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5 Lessons From One of America’s Greatest Pioneers of Health and Wellness Promotion

Posted on July 3, 2019 in Uncategorized

In 1979 and 1980, I practically lived with Dr. Lewis C. Robbins (deceased) and his wonderful wife, Margaret, in Indianapolis (he was about 70 years old then and I was 24). He was my mentor and friend. At the time, he was in semi-retirement producing the first Health Risk Appraisal (HRA), then called a Health Hazard Appraisal (HHA).

He was also the former Chief of Cancer Control for the U.S. Public Health Service, and one of the key people responsible for getting warning labels placed on cigarette packages, which occurred in the 1960s.

What I remember most about this very special man was his passion for preventing disease, and seeing people live a life of full potential. His vision was positive, can do, and competitive!

What Americans Did Not Want to Hear About Cigarettes

I often think about him in the prime of his career when he was trying to convince doctors not to be in advertisements for cigarette companies. And then telling the public what they didn’t want to hear – smoking can kill you, and most assuredly will, if you continue to smoke.

You can’t be a wall flower and take on that agenda.

Dr. Robbins wanted to keep people from making lifestyle choices that robbed them of energy, money, passion, and love of life. He was soft spoken, odd in a charming way, a small man physically − but a giant of inspiration.

Here are the top 5 lessons I took from my relationship with Dr. Robbins. All are as relevant now as they were in 1980.

1. Being healthy is normal: Most people are born with good health. They have the potential to use that health to live a productive, exciting, and rewarding life. And with some common sense maintenance, they can keep a high level of health right up until near the end of their days. Health is a gift, a privilege that we should all nurture and cherish. Often good health is not fully appreciated until it’s lost.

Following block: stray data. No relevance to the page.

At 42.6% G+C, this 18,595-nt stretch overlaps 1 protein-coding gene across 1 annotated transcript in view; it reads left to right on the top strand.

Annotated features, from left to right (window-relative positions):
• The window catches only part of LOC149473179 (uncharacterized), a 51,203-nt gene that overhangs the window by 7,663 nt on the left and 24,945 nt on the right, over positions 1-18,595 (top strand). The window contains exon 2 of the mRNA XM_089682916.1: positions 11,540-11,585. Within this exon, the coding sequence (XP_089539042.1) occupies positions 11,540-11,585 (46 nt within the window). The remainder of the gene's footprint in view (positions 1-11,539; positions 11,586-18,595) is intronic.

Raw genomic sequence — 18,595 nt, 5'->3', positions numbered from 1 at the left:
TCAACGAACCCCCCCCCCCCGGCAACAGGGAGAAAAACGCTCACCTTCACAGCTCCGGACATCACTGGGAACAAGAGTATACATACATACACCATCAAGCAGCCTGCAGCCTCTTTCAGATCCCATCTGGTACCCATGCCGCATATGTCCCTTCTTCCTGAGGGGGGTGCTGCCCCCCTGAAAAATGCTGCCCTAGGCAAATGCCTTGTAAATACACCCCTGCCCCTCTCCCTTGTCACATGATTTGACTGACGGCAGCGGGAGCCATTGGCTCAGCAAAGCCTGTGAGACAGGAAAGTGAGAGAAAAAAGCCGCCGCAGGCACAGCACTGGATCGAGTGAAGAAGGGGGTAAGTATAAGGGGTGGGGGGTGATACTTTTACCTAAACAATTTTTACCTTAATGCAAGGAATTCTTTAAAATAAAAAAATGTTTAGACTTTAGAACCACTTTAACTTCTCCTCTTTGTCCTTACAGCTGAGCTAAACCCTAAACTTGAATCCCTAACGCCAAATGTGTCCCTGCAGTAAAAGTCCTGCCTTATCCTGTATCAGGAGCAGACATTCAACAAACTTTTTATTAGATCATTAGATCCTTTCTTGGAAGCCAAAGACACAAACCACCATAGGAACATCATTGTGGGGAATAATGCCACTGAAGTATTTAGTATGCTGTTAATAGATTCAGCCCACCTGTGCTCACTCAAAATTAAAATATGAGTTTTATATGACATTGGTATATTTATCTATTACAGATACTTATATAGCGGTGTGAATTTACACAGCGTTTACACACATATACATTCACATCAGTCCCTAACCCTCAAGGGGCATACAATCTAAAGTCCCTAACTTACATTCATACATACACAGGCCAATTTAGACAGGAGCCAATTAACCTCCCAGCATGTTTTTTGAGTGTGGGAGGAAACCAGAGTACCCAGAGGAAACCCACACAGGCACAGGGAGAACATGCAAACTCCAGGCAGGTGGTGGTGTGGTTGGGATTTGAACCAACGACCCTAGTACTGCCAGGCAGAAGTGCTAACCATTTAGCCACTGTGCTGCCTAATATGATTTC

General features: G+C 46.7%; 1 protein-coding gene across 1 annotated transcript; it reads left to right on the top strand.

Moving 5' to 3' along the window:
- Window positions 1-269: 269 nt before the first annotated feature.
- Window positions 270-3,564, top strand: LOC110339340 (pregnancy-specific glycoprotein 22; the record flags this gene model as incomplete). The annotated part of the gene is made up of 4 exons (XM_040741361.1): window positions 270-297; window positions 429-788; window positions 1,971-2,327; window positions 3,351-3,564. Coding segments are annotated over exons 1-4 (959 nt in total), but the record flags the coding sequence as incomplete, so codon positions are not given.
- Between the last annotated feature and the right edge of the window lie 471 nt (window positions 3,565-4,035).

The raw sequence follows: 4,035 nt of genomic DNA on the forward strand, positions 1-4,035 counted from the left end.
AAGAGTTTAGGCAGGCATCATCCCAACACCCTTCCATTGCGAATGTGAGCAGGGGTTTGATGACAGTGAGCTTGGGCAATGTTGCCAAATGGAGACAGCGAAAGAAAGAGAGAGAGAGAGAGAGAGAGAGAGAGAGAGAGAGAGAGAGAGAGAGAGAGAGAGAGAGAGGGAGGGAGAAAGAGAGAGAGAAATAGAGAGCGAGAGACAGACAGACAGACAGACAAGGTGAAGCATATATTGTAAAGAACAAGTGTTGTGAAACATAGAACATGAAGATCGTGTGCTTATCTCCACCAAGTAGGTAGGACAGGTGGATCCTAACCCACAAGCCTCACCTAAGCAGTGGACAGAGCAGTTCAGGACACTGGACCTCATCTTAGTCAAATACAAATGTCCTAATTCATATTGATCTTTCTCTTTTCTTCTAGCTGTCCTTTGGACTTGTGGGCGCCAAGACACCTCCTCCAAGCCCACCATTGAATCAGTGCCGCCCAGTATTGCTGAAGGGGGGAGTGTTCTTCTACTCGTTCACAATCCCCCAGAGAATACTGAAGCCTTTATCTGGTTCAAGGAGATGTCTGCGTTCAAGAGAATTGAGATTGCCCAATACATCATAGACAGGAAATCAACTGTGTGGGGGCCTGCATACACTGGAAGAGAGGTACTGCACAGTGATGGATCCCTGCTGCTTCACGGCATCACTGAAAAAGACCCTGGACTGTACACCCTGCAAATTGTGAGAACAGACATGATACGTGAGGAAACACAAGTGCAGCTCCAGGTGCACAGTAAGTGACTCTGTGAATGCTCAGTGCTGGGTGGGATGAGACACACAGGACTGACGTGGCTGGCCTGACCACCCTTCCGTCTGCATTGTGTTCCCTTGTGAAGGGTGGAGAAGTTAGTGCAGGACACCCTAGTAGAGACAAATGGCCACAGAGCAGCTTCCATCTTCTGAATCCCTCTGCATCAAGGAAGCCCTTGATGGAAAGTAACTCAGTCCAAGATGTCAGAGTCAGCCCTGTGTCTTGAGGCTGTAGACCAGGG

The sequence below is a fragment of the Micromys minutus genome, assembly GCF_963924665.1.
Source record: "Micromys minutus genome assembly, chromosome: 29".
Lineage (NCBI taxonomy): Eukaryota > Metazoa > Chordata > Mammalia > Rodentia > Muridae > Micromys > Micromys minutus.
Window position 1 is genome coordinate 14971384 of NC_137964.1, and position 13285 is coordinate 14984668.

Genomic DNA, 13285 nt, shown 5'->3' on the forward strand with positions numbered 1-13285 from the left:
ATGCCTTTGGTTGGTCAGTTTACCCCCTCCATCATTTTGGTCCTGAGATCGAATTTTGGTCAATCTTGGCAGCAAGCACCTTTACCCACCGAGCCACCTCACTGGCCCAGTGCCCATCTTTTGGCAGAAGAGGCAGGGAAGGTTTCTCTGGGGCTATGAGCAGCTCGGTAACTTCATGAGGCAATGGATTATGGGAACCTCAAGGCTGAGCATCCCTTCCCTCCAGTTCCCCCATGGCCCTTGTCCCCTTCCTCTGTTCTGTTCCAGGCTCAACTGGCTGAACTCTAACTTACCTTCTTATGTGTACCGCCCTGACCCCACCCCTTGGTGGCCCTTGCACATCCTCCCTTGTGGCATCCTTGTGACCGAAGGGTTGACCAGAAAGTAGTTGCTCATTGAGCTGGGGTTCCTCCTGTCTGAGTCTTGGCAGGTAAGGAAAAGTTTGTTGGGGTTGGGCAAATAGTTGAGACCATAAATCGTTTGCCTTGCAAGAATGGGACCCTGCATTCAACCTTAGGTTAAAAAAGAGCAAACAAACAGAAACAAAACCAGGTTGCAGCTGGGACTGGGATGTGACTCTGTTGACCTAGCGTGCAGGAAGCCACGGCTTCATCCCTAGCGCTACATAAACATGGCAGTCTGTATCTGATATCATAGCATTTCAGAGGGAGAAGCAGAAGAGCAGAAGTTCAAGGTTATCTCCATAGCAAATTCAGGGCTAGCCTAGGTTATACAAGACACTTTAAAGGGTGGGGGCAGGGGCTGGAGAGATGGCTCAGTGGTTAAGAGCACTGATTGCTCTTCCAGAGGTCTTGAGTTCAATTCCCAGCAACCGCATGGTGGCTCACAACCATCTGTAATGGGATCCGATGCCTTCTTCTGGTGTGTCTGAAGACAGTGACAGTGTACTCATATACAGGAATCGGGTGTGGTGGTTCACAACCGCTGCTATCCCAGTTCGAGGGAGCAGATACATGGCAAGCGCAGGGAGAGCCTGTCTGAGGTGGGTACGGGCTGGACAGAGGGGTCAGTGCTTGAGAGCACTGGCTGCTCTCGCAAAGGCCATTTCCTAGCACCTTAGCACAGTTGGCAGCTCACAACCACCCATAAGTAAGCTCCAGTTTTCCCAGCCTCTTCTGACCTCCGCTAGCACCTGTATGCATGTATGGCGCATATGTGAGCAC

2. Disease uses poor lifestyles as an invasion route: We open a door to disease and the loss of our health, energy, vitality, and productivity when we make poor lifestyle choices. People must be made to be aware that a poor lifestyle choice is like crossing an invisible line that alters the natural course of a healthful life. It is an invitation for an enemy to invade our lives.

3. Primary prevention is what we need to emphasize: He drilled me on the differences between primary prevention (lifestyle choices), secondary prevention (screenings, immunizations, check-ups), and the treatment of illness (disease management). He said, “as educators we should always know where we’re at on that continuum.” And he wanted to see the practice of medicine take deliberate steps into making primary prevention education the highest priority.

4. Use the shop talk of the people: Today we would refer to this as “plain language.” Dr. Robbins would explain how every type of job has its own terms and phrases. He called it “shop talk.”

The doctor expects to be understood by the auto mechanic, but we all know the doctor wouldn’t understand much of what was going on if he had to work with the auto mechanic all day. So we need to think about our messages. And make sure we use shop talk that is familiar to people “to wake up an idea in them.” He said what we have to say should hit them like a “clap of thunder.” And he would clap his hands together as he said it.

5. People do not understand risk: Dr. Robbins spoke often of the difference between real risk (1 out of 1,000) vs. relative risk (30% less). We talked a lot about “out of 100 people how many will… ?” He said the problem with using relative risk in health education is that we don’t know what it is relative to. Years later, in 2006, a wonderful book on this issue was published called, Helping Patients Understand Risks: 7 Simple Strategies for Successful Communication, by John Paling, Ph.D. You’ll never think about the topic of health risk the same way again after you read this masterpiece.

Dr. Robbins was easily 15 years ahead of his time with his progressive thinking, his HRA (which we all take for granted now), and with his vision of public health. I often wonder what he would think of today’s wellness movement? But I know what he would say: “We can do better than this, let’s get right at it.”